Bank lending remains tepid due to policy decisions and regulations

by Laura Ehrenberg-Chesler on November 11, 2013

in Banks,Credit Crisis,Fed policy,interest rates

In spite of a continued record low interest rate environment, bank lending to consumers remains remarkably tepid. An excerpt from a recent article from CNBC gives this explanation: “…And that is when the Fed is not berating the banks for all sorts of their alleged misdeeds. That is unfortunate. At this point in the U.S. business cycle, a readily available and reasonably priced credit is crucially important because other determinants of household and business spending remain very weak. An unemployment rate of 7.3 percent, and the job insecurity it breeds, are serious impediments to consumer and business outlays. “That is the policy mix we now have, and the one likely to remain in place for some time because budget issues have become hostage to seemingly unbridgeable political differences that will drive Congressional mid-term elections next year and presidential elections in 2016. My guess is that the lingering uncertainties this will continue to generate will not be conducive to stronger consumption and investment spending. But don’t blame banks for that. They did not create these problems; policy makers did.” In addition to this uncertainty, we believe that the additional regulations imposed on banks by the new Dodd-Frank legislation, has made it more risky for the banks themselves to make many consumer and small business loans. As a result, you will notice the explosion of pawn shops, and payday loan offices around your city. This is not good for the individual or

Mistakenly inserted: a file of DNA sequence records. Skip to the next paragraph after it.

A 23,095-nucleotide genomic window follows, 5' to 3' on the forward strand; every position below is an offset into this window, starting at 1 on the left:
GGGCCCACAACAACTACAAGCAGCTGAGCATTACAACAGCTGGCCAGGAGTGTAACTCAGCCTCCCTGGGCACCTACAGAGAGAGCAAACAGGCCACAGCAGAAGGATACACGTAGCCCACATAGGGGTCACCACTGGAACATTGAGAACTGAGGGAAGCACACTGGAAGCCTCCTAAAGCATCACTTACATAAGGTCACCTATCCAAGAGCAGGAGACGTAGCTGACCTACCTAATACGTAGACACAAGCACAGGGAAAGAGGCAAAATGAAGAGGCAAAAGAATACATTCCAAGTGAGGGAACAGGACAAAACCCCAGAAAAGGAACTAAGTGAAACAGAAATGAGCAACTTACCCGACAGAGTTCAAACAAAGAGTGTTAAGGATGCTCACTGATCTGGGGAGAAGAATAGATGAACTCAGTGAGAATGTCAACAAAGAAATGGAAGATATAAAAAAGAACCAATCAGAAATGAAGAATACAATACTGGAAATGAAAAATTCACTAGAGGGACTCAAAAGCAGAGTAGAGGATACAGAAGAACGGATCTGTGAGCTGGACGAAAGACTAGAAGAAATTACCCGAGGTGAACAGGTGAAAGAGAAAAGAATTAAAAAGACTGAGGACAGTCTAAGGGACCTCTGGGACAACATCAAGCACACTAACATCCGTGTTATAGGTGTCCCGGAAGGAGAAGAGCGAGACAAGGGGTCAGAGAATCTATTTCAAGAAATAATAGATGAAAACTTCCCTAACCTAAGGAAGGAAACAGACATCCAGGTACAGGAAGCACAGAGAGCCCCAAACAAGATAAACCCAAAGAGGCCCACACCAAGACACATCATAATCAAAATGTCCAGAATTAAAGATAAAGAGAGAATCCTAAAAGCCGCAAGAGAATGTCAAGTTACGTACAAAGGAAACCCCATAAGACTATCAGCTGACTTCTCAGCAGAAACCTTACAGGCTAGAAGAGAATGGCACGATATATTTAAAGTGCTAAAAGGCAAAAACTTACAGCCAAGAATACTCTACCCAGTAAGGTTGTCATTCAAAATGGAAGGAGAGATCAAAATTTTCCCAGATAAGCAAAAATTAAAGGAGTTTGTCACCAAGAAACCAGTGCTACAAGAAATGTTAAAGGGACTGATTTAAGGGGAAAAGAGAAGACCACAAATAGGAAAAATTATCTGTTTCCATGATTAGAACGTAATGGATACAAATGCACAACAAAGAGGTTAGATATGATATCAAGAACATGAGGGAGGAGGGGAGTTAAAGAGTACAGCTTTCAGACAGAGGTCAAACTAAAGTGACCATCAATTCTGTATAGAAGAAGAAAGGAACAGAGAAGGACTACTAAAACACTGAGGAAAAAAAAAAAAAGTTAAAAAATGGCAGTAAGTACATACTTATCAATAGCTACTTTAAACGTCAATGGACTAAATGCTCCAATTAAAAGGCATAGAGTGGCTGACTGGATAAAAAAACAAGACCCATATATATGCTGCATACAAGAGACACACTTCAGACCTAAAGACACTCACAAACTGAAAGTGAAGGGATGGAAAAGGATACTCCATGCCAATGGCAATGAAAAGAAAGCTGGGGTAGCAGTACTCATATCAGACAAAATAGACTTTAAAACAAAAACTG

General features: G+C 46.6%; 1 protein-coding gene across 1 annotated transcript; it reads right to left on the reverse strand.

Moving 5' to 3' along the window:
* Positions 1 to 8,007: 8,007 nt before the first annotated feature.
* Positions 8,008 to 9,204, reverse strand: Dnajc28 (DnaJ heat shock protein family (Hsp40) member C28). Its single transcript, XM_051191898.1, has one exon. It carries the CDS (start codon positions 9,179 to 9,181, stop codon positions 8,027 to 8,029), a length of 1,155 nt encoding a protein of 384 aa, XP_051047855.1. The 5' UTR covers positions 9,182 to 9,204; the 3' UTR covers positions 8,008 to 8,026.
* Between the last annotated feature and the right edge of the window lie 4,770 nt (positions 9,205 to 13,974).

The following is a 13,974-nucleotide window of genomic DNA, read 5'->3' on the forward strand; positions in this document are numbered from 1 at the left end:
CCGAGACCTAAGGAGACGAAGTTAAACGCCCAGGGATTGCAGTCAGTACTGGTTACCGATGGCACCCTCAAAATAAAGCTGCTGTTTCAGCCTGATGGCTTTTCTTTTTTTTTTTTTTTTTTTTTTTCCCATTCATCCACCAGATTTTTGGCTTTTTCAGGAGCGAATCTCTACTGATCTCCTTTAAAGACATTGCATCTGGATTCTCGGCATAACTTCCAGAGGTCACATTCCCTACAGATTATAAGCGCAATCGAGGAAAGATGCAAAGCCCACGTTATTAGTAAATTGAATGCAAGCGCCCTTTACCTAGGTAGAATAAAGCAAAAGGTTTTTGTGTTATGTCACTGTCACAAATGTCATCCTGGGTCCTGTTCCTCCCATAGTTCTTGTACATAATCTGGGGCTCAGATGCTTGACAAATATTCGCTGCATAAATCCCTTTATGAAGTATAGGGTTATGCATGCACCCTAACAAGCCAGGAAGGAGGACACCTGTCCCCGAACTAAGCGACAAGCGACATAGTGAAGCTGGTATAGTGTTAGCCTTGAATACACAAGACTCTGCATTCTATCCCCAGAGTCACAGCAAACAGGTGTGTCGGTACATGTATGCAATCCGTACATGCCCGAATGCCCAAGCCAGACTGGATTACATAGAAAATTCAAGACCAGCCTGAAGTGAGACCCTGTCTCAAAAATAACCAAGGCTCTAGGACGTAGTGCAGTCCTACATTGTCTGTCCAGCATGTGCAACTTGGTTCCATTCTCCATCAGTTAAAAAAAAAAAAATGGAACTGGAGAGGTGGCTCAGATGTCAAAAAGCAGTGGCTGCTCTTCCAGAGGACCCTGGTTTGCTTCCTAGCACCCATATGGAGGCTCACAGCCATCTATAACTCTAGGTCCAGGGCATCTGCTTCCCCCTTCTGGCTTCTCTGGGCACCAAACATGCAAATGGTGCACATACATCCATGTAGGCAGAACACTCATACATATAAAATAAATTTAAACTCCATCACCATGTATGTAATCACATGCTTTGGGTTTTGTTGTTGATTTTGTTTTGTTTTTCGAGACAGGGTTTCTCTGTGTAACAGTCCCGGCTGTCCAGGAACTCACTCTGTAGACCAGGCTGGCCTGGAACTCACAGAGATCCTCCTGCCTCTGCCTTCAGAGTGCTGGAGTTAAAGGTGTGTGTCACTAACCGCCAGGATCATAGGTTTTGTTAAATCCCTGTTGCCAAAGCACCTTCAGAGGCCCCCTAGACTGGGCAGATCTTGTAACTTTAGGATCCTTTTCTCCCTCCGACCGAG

the economy, and is one of the biggest contributing factors to the subpar recovery.

Leave a Comment

Previous post:

Next post: